AMERICAN CRIME STORY: THE PEOPLE VS. O.J. SIMPSON is an utterly fascinating piece of work. It’s a very technical, clinical approach to what was the “trial of the century.” In many ways, it reminds me of the excellent film, ZODIAC, in that we’re driven headfirst into the details of crime that many films don’t delve into. Evidence gathering, investigations, interviews and general talk about crime and the criminals that commit those acts. The focus is show the details we don’t talk about. Let’s show how it affected everyone, even the people who weren’t involved. The real thrust of the piece is that, again like ZODIAC, we know the outcome of the story. The Zodiac Killer was never caught, but the case is still talked about to this day. Same with the famed trial: O.J Simpson is released with a ‘not guilty’ and the reverberating wounds of this trial still hit today. After all, would there have been two shows about the man in just the same year? I think not.


Though Ryan Murphy is the brain behind getting AMERICAN CRIME STORY on the air, his impact is felt as little as possible. This isn’t a flashy work comparable to AMERICAN HORROR STORY, GLEE, or NIP/TUCK. The pilot is directed in such a clinical, but beautiful way. It’s more a horror story than anything Murphy’s lens has conjured up. But doubling back, this show is about the actors and the script-work. It excels in every single conceivable way. You feel the pain, the horror of every single person involved in this case. And that’s down to the absolutely talented performers working in this show.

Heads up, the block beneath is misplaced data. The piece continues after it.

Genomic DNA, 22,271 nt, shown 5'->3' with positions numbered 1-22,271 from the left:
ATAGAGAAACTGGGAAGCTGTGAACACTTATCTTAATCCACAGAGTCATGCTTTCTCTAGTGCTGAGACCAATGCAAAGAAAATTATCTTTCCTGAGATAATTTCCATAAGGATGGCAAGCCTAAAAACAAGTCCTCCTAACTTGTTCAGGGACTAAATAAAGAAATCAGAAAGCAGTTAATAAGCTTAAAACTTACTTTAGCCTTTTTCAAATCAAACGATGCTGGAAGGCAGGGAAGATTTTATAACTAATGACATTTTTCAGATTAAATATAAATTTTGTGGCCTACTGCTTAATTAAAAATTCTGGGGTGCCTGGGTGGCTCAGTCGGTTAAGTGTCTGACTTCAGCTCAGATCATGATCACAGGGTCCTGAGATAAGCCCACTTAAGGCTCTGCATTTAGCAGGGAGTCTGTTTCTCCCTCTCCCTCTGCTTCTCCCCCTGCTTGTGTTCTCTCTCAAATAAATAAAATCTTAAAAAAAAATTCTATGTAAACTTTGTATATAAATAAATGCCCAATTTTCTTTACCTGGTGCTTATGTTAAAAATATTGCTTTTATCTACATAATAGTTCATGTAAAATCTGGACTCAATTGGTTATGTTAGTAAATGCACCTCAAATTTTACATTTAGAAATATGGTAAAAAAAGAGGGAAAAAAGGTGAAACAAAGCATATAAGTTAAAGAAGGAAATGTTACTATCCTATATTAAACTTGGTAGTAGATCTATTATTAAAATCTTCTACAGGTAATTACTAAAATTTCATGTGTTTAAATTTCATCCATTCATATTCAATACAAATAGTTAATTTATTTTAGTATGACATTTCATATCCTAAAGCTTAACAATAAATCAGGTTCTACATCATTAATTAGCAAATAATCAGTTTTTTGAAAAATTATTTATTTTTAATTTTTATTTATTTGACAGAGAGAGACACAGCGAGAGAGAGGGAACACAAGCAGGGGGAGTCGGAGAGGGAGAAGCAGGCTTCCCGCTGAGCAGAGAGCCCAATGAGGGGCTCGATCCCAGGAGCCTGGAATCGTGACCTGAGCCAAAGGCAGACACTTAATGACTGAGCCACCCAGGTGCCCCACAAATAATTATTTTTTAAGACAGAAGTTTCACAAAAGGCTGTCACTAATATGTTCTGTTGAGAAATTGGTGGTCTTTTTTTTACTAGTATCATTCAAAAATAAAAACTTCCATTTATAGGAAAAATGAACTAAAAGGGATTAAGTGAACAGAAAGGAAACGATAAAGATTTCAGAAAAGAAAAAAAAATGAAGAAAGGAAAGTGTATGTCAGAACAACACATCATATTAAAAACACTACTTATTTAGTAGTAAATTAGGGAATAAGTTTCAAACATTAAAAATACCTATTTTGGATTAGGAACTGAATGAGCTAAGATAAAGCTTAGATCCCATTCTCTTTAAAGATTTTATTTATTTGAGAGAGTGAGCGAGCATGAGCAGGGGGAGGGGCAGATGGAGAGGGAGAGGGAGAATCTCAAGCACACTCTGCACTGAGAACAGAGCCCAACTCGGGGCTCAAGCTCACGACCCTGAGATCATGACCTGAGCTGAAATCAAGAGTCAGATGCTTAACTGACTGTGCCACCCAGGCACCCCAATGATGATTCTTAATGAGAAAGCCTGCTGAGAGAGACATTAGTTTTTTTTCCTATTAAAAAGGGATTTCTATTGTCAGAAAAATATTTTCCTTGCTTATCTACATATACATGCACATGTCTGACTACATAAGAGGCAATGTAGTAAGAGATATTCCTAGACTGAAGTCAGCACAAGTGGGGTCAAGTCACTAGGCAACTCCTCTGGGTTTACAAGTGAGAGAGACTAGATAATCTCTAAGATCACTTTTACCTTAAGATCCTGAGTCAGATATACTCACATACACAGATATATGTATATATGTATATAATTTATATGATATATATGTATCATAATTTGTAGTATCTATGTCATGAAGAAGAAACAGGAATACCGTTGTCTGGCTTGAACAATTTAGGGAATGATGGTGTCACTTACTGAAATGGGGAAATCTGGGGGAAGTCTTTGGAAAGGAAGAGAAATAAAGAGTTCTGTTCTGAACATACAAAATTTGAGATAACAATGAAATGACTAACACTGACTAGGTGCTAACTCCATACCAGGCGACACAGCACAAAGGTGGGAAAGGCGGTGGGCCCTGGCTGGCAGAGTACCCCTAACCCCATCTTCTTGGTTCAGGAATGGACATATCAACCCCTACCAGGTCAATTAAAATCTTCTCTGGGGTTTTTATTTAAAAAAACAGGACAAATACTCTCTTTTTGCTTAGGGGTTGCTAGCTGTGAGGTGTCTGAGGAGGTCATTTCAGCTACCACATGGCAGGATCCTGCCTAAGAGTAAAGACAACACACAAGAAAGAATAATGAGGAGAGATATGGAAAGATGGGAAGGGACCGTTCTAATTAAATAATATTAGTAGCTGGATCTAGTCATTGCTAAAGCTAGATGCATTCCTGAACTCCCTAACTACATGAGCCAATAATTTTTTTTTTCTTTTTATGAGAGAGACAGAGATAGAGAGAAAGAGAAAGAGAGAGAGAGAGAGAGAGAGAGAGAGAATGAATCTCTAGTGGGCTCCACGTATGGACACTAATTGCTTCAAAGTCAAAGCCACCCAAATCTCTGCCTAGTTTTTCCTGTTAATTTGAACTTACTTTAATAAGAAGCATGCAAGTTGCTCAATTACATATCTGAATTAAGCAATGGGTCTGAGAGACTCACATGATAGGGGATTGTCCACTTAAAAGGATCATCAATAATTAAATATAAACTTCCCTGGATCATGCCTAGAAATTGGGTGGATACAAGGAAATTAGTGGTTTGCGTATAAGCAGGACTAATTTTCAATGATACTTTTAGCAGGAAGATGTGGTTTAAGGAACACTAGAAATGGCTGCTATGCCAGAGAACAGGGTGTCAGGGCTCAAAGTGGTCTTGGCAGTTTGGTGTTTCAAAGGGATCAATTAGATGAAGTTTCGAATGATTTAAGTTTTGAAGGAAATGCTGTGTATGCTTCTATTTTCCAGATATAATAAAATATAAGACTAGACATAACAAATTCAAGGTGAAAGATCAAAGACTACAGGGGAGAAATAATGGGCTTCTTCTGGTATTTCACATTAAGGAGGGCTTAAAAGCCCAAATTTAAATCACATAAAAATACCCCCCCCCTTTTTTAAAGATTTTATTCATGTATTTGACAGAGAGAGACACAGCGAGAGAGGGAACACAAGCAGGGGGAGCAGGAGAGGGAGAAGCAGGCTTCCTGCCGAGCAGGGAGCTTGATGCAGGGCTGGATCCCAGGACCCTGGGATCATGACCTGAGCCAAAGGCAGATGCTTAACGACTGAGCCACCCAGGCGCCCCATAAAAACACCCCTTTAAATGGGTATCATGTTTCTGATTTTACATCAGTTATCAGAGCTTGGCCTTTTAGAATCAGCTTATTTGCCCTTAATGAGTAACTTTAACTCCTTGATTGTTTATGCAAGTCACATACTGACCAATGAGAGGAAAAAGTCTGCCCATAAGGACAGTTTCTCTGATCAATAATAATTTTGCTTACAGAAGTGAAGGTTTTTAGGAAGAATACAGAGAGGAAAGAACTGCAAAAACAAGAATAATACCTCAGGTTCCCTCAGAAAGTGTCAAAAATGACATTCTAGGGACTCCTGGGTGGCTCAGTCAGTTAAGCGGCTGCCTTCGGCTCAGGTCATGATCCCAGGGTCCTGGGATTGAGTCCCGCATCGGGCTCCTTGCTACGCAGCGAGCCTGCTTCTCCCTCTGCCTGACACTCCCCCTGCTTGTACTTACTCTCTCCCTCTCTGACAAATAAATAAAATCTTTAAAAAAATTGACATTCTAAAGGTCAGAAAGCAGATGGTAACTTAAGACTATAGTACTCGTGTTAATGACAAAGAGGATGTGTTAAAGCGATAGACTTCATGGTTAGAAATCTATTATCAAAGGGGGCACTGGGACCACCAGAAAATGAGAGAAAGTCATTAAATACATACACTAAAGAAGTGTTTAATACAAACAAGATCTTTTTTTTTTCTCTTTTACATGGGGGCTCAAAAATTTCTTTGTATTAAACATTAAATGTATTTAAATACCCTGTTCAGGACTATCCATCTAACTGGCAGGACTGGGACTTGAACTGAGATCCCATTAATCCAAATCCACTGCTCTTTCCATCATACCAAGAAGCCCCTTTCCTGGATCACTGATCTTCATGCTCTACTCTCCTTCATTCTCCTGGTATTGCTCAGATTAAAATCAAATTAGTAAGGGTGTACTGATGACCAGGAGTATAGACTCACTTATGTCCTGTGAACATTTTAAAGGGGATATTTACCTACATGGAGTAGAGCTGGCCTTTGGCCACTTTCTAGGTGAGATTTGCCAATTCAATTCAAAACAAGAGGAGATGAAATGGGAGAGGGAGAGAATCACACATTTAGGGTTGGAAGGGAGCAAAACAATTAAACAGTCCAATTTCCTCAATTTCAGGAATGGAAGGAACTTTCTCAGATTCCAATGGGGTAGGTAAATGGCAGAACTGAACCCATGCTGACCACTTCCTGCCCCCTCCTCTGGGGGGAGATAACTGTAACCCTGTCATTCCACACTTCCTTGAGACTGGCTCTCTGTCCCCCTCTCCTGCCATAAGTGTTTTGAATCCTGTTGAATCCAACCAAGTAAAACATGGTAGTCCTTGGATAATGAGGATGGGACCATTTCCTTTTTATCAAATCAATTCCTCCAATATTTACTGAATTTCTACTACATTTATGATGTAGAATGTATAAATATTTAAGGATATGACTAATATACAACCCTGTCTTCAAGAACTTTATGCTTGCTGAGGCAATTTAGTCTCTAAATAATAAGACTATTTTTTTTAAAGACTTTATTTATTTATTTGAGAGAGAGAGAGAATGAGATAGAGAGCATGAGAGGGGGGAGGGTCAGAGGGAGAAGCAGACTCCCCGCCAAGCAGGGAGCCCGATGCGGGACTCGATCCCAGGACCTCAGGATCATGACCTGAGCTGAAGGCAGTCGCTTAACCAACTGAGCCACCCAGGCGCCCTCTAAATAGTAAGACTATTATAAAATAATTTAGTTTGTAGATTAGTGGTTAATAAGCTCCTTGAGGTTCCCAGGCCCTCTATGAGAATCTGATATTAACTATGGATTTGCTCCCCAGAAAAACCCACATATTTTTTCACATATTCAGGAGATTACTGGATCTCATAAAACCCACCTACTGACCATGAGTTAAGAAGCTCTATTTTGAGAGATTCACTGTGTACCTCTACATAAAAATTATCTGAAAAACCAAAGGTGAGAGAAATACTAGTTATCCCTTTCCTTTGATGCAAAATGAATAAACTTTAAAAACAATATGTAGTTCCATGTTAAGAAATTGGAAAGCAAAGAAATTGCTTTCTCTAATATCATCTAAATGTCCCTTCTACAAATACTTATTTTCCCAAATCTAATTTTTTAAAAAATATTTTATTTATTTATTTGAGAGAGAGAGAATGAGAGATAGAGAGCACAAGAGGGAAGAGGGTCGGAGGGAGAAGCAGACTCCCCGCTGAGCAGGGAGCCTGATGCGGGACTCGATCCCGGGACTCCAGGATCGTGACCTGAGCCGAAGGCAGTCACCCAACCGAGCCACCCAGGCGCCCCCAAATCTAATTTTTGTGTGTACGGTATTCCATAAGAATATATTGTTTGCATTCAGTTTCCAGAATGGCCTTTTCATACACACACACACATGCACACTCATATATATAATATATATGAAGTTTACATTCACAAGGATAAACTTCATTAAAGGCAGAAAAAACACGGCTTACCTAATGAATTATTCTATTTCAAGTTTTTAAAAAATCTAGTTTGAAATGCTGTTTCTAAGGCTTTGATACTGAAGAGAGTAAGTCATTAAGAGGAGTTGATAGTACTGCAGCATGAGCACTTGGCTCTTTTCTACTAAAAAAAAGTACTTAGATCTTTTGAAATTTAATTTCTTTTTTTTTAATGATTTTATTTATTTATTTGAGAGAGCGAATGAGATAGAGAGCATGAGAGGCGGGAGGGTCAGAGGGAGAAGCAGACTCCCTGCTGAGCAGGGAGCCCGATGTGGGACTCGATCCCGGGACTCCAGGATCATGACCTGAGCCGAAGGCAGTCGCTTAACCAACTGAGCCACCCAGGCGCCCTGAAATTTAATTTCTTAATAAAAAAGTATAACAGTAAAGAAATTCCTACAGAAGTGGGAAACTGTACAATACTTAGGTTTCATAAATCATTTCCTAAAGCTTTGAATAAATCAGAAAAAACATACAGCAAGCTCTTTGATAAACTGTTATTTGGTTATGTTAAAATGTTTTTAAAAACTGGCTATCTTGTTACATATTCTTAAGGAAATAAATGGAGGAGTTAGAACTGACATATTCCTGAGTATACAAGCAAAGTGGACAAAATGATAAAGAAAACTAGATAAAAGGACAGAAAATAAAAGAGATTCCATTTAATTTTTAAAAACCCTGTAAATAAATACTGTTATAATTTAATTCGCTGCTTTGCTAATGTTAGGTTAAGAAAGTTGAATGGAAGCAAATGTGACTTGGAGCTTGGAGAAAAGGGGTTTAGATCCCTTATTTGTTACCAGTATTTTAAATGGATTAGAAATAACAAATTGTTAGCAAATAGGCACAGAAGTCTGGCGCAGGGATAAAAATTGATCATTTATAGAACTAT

The show looks great on Blu-Ray, the muted colors and in some cases, popping colors, give the show a crystal clear and stunning look. Elsewhere, the Blu-Ray is lacking in features. There’s only two features to speak of, the cast and crew, and author of the source novel talking about the show. But that’s okay that there’s not much more material involved. Because frankly, the show speaks for itself. You don’t want to elaborate on something that works as well as it does, because it ruins the magic of the piece.

This is a bottom-line buy, because it’s a stellar retelling of an era where we all found ourselves captivated by a crime that we were not involved in personally, but one where we all felt a personal investment in the outcome.


Nathan Smith
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